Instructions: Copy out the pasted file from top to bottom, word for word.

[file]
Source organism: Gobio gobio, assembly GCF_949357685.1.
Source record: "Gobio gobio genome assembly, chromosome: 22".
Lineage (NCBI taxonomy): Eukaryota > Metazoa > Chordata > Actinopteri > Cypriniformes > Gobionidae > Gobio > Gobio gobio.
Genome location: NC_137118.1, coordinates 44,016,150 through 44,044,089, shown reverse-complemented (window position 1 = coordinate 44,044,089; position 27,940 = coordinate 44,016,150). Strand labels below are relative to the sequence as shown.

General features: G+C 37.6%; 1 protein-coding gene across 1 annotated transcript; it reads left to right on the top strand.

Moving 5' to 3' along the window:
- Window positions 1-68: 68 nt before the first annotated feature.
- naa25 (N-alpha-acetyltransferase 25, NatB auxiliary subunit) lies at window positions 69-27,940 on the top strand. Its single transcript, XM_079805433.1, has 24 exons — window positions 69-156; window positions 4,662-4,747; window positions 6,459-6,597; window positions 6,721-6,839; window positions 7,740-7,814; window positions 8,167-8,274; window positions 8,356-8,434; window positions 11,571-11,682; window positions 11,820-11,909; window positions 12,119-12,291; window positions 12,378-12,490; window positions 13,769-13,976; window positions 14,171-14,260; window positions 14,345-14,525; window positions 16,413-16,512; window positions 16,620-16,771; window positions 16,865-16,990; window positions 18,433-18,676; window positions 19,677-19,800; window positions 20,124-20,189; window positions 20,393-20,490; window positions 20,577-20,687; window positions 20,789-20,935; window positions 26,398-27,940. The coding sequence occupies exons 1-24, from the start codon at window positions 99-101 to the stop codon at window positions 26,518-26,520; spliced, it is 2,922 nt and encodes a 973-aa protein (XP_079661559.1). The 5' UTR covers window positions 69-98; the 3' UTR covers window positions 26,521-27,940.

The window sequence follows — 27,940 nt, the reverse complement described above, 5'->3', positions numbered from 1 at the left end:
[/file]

Source organism: Gobio gobio, assembly GCF_949357685.1.
Source record: "Gobio gobio genome assembly, chromosome: 22".
Lineage (NCBI taxonomy): Eukaryota > Metazoa > Chordata > Actinopteri > Cypriniformes > Gobionidae > Gobio > Gobio gobio.
Genome location: NC_137118.1, coordinates 44,016,150 through 44,044,089, shown reverse-complemented (window position 1 = coordinate 44,044,089; position 27,940 = coordinate 44,016,150). Strand labels below are relative to the sequence as shown.

General features: G+C 37.6%; 1 protein-coding gene across 1 annotated transcript; it reads left to right on the top strand.

Moving 5' to 3' along the window:
- Window positions 1-68: 68 nt before the first annotated feature.
- naa25 (N-alpha-acetyltransferase 25, NatB auxiliary subunit) lies at window positions 69-27,940 on the top strand. Its single transcript, XM_079805433.1, has 24 exons — window positions 69-156; window positions 4,662-4,747; window positions 6,459-6,597; window positions 6,721-6,839; window positions 7,740-7,814; window positions 8,167-8,274; window positions 8,356-8,434; window positions 11,571-11,682; window positions 11,820-11,909; window positions 12,119-12,291; window positions 12,378-12,490; window positions 13,769-13,976; window positions 14,171-14,260; window positions 14,345-14,525; window positions 16,413-16,512; window positions 16,620-16,771; window positions 16,865-16,990; window positions 18,433-18,676; window positions 19,677-19,800; window positions 20,124-20,189; window positions 20,393-20,490; window positions 20,577-20,687; window positions 20,789-20,935; window positions 26,398-27,940. The coding sequence occupies exons 1-24, from the start codon at window positions 99-101 to the stop codon at window positions 26,518-26,520; spliced, it is 2,922 nt and encodes a 973-aa protein (XP_079661559.1). The 5' UTR covers window positions 69-98; the 3' UTR covers window positions 26,521-27,940.

The window sequence follows — 27,940 nt, the reverse complement described above, 5'->3', positions numbered from 1 at the left end: